|Min OS X: Any Version Requires: Minijack Audio Port
Sound from WithinThe first thing buyers will notice is the volume potential of the headphones. The Sennheiser PC 150 is a loud set. Turning up the inline volume on the headphones takes the sound to surprising levels, completely unexpected for gaming headsets. Sennheiser includes a warning with the headphones admonishing prolonged listening with the volume maxed out, lest one damage his or her ears (probably because of the advertised sound pressure level of 114 dB at 1 KHz and 1 volt RMS).
Any audio junkie knows that it’s not enough to know a pair of speakers or headphones to have good volume potential — they must be able to meet that volume without excessive signal distortion. Clipping is a form of sound distortion that occurs when signal strength exceeds the capability of the speakers or headphones to output sound at that volume, resulting in the addition of a harsh buzzing sound. Prolonged clipping can severely damage a speaker. Much to my surprise, with the Macintosh’s built in sound card and my M-Audio Revolution, maxing out every volume control along the signal path still failed to produce clipping. Even my pair of Sony MDR-7506 studio monitoring headphones would clip at such high volumes. It would require the addition of an amplifier to my audio setup before the Sennheiser PC 150 began clipping.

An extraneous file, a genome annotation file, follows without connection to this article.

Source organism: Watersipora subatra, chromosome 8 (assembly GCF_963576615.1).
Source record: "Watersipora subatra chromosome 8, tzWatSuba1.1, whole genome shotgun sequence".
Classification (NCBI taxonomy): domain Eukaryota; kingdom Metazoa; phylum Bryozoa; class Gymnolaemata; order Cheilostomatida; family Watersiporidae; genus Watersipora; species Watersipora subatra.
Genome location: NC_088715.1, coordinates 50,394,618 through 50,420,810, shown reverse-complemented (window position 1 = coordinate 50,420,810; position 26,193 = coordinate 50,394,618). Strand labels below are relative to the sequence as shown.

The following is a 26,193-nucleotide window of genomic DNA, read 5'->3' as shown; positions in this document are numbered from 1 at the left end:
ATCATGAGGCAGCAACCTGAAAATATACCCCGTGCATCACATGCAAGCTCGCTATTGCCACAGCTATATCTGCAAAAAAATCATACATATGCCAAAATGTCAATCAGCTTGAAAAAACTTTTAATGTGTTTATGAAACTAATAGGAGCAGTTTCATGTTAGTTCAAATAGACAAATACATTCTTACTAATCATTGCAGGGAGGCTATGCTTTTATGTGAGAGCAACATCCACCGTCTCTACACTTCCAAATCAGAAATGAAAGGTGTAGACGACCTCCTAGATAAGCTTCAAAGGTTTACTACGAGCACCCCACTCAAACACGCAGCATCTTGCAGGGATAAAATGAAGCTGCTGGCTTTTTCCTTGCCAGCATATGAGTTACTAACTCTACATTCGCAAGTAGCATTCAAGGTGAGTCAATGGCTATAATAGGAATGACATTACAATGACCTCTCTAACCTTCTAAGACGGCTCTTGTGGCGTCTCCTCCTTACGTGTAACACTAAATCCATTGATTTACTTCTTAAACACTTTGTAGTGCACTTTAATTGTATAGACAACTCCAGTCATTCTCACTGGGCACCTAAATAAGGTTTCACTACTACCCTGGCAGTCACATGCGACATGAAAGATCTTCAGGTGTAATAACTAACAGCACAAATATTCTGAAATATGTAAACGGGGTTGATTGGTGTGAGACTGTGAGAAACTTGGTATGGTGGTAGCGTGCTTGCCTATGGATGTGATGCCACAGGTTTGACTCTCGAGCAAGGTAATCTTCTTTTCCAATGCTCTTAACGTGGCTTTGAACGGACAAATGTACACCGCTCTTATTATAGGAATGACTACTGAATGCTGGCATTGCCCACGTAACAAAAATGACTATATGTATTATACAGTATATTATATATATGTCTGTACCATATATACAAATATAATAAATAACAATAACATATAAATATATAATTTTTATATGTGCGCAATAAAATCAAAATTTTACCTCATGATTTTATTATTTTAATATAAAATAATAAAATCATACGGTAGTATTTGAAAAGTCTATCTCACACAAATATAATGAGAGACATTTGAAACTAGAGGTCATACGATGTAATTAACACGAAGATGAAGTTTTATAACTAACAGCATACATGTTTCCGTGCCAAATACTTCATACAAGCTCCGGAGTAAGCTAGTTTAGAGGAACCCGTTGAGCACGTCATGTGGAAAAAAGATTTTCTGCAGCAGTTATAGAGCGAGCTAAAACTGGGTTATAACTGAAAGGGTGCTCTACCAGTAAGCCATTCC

Even before a pair of headphones or speakers begins to clip, many drivers will begin to lose their equalization. Oftentimes, at high volumes, high-frequency sounds become too harsh, as mids and lows are unable to maintain their volumes relative to the bracing high tones. This problem is ubiquitous on consumer-level speakers and headphones; it would take a large investment of money to find a speaker/headphone and amplifier that maintains quality equalization over a very large volume range.
That said, I was again surprised at the capabilities of the PC 150. At the upper range of its volume potential, the falloff distortion was comparatively minor. The high-end tones, though noticeably hot, were not disturbingly so, as they can be in many non-professional devices.
Even outside of the discussion of volume potential, the quality of the PC 150 shined. Sound reproduction was notable considering the price, matching the quality of most mid-range consumer gaming speaker/subwoofer sets, and certainly exceeding the quality of any computer-integrated speaker system. The headphones reproduced sub-bass tones convincingly, providing a satisfying thumping in my head, although the sub-bass frequencies seemed to lack the comparative sharpness of the middle- and high-frequency tones. In general, however, the sound reproduction capabilities of the PC 150 were above average.
The PC 150 boasts a frequency response between 18 Hz and 22 KHz, certainly better than most headphones of its genre.